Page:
By Amelia L. Williams
I’m taking my kids cross country
with minivan, tent, hiking poles.
You have just entered our lives;
are you coming along? You agree,
but, not keen on burning fossil fuel or
being trapped in a vehicle, you reserve the right
to fly home when we reach the west coast.
Descent into Mammoth Cave, true darkness
underground & strange accretions of water & time,
then prairie: Bison refuge, National Grassland.
You drive while I read aloud about basin
& range; we roll the names of the stones
in our mouths. Basalt, pumice, schist,
granite, sandstone, limestone, shale.
The boys gather rocks as we hike; they rattle
in the van, heavy & taking up space, you say;
I say they’re keepers. At Great Sand Dunes
we arrive after dark, argue over pitching the tent
in relentless wind. At dawn, we climb up & slip back
until at last, we sip coffee on top; a vast sea of snaking
rills, shady side curving frigid; sunny side slow to burn.
You drive. I read the map aloud. We speak
the names of the rivers caressingly,
trying to learn how to love one another:
Purgatoire, Colorado, Virgin, American—
they slice through the earth to reveal
the stony sweep of time. A rocky tale
of inland seas, tectonic plates colliding.
Maybe all our disputes are an excavation:
my Dad shouted, trying to level the RV, while Mom,
furtive, signaled us to stay away till the fury died down.
Maybe your fossils are out here too. At Chaco, a badger
startles Miles in the dusk; Max snaps a silhouette of us
under the famous arch. In the Painted Desert I lock you out,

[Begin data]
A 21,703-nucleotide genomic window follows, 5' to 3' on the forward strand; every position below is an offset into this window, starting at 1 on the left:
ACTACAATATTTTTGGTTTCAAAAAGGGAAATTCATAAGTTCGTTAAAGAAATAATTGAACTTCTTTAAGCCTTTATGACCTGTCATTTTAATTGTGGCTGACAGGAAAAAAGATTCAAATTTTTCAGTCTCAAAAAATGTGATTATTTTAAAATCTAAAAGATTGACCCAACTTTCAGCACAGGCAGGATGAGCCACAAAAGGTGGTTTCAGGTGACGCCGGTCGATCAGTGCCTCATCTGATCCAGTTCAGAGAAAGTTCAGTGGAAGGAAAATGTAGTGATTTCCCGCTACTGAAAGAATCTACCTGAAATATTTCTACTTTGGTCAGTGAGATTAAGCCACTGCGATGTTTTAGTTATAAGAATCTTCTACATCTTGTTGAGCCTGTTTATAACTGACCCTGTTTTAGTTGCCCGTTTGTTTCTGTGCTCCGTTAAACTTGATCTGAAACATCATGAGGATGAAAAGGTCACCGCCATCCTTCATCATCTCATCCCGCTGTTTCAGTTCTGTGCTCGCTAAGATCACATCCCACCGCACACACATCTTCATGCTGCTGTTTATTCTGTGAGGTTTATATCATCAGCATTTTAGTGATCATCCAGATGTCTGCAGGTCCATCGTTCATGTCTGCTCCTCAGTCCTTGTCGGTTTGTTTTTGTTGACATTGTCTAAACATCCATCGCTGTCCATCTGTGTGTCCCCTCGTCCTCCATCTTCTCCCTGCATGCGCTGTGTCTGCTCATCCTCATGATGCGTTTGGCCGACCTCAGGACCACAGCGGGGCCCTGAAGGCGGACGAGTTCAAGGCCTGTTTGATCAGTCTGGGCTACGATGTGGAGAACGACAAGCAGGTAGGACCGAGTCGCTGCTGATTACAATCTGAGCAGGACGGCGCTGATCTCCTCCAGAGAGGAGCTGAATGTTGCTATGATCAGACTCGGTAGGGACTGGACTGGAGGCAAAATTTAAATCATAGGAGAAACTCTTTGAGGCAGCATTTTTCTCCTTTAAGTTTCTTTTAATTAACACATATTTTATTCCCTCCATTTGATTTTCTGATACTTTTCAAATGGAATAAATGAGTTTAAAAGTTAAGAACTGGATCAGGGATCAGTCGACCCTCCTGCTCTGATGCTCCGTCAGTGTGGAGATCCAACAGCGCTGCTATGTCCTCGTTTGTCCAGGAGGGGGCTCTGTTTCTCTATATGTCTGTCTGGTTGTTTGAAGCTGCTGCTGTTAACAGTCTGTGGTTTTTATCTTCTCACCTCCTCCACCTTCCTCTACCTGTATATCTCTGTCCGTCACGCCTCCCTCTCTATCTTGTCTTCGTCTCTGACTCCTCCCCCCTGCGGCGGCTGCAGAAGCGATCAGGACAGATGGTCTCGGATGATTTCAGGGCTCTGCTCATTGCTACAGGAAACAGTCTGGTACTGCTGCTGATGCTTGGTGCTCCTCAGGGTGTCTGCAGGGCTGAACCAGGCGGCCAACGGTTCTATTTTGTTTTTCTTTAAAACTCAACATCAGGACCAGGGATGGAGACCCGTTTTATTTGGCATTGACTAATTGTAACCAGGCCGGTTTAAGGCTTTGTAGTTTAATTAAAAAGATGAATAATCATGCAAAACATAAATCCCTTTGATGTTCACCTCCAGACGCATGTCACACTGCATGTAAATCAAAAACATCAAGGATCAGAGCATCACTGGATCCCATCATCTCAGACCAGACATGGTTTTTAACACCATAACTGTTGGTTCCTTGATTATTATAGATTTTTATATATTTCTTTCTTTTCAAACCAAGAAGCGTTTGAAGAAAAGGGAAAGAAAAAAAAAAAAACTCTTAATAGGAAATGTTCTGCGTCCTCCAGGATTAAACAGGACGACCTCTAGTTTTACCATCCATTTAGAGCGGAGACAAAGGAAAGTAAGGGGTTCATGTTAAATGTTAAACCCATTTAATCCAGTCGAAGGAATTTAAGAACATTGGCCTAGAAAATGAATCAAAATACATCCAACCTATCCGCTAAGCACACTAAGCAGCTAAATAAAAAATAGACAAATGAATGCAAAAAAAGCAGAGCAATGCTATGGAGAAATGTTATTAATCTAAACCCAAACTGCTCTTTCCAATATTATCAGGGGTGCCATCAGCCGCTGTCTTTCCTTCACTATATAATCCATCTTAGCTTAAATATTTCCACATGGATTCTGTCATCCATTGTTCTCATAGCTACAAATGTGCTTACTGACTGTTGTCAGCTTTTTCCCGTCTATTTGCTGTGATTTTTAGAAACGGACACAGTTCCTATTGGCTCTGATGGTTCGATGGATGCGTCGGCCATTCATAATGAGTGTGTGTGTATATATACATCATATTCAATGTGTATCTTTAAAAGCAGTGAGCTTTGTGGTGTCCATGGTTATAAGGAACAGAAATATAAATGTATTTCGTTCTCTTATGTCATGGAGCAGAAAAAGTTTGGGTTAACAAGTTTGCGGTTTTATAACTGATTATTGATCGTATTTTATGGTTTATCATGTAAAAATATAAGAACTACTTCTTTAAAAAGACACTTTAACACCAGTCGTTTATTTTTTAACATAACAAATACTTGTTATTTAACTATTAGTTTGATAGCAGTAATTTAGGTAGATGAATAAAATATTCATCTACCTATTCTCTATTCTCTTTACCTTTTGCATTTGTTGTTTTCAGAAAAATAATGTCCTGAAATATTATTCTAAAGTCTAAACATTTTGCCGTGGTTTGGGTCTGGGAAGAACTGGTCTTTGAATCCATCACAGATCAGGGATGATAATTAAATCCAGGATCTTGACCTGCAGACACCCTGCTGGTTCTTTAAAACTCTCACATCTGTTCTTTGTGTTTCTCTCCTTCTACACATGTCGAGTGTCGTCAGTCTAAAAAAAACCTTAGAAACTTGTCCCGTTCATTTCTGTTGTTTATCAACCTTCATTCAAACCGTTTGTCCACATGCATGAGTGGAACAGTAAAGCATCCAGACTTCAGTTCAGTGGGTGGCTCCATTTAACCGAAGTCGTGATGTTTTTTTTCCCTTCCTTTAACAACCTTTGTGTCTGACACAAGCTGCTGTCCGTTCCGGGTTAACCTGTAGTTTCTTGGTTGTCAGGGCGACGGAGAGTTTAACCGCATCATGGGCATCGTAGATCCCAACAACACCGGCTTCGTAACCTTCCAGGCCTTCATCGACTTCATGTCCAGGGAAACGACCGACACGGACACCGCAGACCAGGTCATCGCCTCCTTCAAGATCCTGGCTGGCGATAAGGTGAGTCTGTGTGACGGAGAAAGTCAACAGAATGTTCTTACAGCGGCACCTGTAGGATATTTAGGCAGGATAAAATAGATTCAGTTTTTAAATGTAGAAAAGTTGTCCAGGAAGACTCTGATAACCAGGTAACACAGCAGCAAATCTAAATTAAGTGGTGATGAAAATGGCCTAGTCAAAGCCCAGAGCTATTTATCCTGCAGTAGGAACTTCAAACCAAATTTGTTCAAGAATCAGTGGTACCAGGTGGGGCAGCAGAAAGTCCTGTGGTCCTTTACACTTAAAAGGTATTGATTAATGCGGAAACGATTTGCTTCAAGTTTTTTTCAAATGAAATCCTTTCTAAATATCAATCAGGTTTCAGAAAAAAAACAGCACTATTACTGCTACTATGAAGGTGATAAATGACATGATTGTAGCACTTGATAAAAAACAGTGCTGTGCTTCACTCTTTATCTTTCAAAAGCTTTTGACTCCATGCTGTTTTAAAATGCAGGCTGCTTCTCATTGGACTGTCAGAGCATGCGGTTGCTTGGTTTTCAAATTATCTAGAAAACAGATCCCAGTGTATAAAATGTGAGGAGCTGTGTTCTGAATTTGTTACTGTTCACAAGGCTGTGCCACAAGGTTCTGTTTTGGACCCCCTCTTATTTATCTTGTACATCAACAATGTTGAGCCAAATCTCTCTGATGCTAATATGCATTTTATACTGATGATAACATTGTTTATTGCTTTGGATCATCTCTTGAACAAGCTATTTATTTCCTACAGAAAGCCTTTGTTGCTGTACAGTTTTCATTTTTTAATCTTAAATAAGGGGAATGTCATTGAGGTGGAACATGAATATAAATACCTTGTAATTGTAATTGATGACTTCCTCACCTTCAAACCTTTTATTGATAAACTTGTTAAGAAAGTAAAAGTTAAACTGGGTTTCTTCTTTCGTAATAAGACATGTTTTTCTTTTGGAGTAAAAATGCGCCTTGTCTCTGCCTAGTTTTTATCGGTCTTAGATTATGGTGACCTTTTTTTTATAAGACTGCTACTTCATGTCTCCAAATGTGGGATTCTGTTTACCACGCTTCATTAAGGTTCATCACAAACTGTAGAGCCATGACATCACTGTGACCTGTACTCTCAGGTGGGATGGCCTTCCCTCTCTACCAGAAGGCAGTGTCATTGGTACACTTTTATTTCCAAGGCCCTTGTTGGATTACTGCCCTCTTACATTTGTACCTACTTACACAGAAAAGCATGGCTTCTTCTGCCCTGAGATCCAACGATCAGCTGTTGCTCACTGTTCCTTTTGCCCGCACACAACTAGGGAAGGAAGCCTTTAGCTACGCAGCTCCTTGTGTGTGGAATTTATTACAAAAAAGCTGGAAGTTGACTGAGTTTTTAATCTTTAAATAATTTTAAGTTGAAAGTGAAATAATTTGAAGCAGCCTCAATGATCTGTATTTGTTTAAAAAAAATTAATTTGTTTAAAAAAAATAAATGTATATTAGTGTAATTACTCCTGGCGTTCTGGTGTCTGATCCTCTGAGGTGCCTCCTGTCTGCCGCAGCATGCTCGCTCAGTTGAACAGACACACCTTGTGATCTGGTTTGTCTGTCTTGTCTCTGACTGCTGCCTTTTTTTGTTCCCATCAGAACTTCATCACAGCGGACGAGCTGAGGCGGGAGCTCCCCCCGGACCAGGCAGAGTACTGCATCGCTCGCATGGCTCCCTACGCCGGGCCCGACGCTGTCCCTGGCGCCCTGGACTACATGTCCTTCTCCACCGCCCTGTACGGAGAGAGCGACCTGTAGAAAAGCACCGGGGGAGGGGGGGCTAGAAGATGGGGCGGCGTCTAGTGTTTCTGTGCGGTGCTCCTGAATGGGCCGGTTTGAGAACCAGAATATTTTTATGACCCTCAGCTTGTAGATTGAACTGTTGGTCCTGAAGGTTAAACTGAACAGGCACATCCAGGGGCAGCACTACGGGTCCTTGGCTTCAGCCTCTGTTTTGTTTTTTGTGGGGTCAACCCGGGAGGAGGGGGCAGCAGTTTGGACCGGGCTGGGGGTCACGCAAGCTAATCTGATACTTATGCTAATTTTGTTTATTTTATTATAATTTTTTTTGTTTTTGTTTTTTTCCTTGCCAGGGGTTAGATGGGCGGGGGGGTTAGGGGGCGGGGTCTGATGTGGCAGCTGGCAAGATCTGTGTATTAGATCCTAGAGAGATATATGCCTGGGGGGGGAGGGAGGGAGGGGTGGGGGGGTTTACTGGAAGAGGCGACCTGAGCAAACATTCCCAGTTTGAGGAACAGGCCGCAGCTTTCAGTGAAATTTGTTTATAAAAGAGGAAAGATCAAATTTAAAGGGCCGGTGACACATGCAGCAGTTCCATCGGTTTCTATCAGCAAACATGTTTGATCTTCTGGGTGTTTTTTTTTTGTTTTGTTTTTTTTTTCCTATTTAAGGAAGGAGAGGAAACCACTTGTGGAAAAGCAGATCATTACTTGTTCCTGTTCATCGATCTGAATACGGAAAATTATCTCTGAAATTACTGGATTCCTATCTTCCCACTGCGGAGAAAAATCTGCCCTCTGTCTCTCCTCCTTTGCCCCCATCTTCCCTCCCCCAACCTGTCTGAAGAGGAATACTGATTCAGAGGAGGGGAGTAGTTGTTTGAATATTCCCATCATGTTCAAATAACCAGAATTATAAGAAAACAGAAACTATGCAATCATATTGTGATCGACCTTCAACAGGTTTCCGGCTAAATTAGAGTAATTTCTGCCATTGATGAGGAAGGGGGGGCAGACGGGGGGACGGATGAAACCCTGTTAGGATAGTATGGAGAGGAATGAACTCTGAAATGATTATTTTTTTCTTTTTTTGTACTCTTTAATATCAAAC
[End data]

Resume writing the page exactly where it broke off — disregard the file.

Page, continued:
then relent. We hike down slickrock, up cinder cone,
over slippery stones in a cool Sedona river whose
shady canyon ledges are fringed with red penstemon.
We reach Point Reyes seashore. You don’t go back east.
Crater Lake. Oregon High desert. Like insects, we split
our skins and emerge as nomads, leaving no trace,
not busting the teeming desert crust. In Fossil we dig
behind the high school—where we can keep what we find.
Amelia L. Williams is a medical writer, eco-artist, and climate change activist in the foothills of the Blue Ridge Mountains in rural Virginia. Her book Walking Wildwood Trail: Poems and Photographs, features a 3-mile trail of eco-poetry art installations that celebrate the landscapes threatened by the proposed fracked-gas Atlantic Coast Pipeline. She earned her doctorate in English Literature at the University of Virginia. Her work has appeared in Sow’s Ear Poetry Review, 3Elements, Shot Glass Journal, AJN: American Journal of Nursing, Journal of Wild Culture, and elsewhere. Her website is www.wildink.net.
Featured image courtesy, Amelia L. Williams.